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What is Kidney Failure?
About Lupus
    

More About Kidneys ...

About Systemic Lupus

 

Kidney or Renal Failure Can be:

  • Acute
  • Chronic
  • End stage (requiring dialysis or transplantation)

 

 

Renal or kidney failure occurs when the excretory function of the kidney fails. The kidneys are unable to filter out metabolic waste products (creatinine and blood urea nitrogen) and to concentrate urine, and this is accompanied to a variable degree by a failure of the regulation of the composition of body fluids, the control of red blood cell production (through the hormone erythropoietin), blood pressure (through the hormone renin), Vitamin D metabolism, and salt balance.Acute renal failure is a rapid decline in kidney function, which takes place over days or weeks, and which is usually reversible, whereas chronic renal failure is a much more slow but progressive process, which takes place over a period of months or years, and is normally irreversible. Chronic renal failure may progress to ESRD (end-stage renal disease).

Both acute and chronic renal failure may be treated by dialysis, those with acute renal failure normally recover.

 

Acute Renal Failure

Acute renal failure may or may not be accompanied by oliguria (reduced urine production) or anuria (ceasing of urine production) and should be treated as a medical emergency.

Acute renal failure successfully treated, usually lasts several days to several weeks at the most, and therefore would not fulfil the qualifying criteria for DLA.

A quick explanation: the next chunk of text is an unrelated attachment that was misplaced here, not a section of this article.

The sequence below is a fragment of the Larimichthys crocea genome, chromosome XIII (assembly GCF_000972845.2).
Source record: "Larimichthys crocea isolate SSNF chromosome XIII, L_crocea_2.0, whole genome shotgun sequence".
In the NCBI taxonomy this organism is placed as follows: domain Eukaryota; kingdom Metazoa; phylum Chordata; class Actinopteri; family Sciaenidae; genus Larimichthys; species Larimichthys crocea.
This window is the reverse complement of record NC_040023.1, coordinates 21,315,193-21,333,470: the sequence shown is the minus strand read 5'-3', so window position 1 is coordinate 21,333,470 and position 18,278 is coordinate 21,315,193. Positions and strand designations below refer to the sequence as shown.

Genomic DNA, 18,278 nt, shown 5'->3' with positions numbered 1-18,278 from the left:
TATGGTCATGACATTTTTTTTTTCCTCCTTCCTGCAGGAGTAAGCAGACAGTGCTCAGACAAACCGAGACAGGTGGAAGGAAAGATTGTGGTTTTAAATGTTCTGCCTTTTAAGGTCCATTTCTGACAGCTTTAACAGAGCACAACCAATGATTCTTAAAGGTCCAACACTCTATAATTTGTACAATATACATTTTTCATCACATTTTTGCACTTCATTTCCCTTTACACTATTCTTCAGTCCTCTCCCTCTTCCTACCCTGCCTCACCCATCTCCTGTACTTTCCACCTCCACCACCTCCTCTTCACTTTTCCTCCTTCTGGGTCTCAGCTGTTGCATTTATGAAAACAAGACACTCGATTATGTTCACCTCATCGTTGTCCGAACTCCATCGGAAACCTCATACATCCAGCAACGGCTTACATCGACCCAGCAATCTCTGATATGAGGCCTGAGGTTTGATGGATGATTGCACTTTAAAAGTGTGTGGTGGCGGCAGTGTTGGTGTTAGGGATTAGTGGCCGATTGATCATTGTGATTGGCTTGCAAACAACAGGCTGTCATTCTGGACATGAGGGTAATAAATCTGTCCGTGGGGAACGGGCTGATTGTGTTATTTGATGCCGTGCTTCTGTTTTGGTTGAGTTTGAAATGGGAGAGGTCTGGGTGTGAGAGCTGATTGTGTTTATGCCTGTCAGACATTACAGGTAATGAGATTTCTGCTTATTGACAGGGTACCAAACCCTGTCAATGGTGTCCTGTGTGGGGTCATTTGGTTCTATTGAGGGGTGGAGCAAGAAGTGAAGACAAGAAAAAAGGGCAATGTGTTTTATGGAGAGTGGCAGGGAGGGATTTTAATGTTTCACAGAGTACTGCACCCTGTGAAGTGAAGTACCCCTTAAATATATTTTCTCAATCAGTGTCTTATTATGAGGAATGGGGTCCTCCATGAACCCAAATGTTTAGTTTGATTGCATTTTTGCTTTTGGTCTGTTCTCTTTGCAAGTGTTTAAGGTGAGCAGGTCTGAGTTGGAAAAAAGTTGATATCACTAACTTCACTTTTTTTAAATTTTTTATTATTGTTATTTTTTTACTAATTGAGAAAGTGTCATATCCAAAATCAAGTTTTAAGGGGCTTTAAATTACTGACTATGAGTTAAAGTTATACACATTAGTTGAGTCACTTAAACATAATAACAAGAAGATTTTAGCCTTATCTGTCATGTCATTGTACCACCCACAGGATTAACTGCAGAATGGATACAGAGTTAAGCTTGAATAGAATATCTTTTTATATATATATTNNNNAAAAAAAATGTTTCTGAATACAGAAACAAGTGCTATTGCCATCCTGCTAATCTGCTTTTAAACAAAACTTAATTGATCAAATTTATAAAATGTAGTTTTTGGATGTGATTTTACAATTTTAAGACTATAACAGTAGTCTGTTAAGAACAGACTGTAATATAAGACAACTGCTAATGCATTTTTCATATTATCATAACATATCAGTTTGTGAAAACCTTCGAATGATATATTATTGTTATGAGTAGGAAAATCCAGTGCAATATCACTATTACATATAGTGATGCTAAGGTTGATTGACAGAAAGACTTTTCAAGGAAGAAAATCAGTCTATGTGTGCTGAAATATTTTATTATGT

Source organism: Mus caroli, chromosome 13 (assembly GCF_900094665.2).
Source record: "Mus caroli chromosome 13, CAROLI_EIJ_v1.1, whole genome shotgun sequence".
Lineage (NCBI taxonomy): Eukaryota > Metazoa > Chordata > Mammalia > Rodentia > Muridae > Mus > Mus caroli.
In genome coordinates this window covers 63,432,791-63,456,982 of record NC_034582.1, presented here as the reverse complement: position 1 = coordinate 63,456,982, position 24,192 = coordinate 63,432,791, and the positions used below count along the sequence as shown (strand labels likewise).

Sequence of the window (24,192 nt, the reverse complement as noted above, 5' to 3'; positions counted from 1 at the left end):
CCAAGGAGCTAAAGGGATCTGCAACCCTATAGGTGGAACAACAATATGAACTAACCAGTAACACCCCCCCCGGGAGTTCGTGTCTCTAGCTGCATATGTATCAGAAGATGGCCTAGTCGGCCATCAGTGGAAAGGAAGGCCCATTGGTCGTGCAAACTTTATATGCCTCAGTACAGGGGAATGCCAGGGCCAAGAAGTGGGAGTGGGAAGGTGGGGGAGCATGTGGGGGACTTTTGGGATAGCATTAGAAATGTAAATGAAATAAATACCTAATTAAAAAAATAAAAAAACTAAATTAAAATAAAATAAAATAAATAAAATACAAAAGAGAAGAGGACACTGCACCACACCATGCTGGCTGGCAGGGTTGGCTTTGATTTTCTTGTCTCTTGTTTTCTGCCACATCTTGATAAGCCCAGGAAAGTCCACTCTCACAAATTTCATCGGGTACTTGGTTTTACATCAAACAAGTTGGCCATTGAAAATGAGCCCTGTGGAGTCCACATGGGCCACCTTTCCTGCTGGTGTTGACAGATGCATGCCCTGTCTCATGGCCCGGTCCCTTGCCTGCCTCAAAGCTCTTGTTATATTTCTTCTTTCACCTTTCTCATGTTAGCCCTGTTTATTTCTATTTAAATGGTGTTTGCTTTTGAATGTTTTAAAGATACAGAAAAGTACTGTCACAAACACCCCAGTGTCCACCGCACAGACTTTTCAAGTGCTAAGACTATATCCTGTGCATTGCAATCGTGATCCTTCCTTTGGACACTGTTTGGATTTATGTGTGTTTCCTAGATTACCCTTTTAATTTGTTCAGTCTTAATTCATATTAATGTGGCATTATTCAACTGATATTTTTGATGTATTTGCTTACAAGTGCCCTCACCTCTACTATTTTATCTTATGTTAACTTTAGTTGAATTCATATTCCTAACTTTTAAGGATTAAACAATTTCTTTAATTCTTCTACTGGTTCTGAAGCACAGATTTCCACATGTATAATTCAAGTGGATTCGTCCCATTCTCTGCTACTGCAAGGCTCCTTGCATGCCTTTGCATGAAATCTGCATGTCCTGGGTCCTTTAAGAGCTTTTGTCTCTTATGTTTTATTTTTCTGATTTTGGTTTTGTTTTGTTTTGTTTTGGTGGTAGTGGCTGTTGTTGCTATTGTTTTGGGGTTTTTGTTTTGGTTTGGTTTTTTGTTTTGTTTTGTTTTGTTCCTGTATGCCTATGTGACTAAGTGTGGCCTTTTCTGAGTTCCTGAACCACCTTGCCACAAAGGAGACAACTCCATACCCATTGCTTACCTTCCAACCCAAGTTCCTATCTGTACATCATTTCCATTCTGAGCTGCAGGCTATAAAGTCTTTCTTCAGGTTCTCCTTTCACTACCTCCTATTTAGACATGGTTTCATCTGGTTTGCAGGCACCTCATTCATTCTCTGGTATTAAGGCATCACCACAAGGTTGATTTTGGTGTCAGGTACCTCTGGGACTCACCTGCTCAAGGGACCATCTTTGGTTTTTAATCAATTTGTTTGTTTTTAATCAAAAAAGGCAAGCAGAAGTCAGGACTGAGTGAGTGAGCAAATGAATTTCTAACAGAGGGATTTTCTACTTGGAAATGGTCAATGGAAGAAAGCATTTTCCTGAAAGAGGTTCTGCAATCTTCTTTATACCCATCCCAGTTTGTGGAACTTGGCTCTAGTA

Chronic Renal Failure

Chronic renal failure results from any progressive, destructive condition affecting both kidneys. The loss of kidney (renal) function progresses slowly over a period of months or years, and is not reversible.                                 diagram extracted from www.dwp.gov.uk

Causes of acute and chronic kidney failure.

The most common causes are diabetes mellitus (around 20- 40%) and hypertension (high blood pressure 5- 25%), which both harm small blood vessels in the body:

Other causes are:

  • Glomerular diseases (diseases affecting the glomeruli in the nephrons of the kidney). Glomerulonephritis accounts for 10- 20% of cases.
  • Congenital / inherited abnormalities in the kidneys such as polycystic kidney disease or Alport’s Syndrome. (5%)
  • Systemic inflammatory disease where both the glomeruli and the small tubes (tubules) of the kidneys are damaged. An example of this is Systemic Lupus Erythematosis (SLE) and vasculitis. (5%)
  • Interstitial Disease (5-15%) (nephritis)
  • Drugs, especially analgesics, and non-steroidal anti- inflammatories, (and phenacetin in the past)
  • Obstruction in the urinary tract, such as stones or prostatic disease
  • Atherosclerotic renal vascular disease (more common in the elderly)
  • Renal artery stenosis (narrowing)
  • HIV- associated nephropathy
  • Chronic infection such as chronic pyelonephritis
  • Cancers affecting the body as a whole, the abdominal cavity, the pelvis or the urogenital system, and which may cause blockage to the vessels entering the kidneys, affect the kidneys themselves, or block the tubes or vessels leaving the kidneys

for more www.dwp.gov.uk

 


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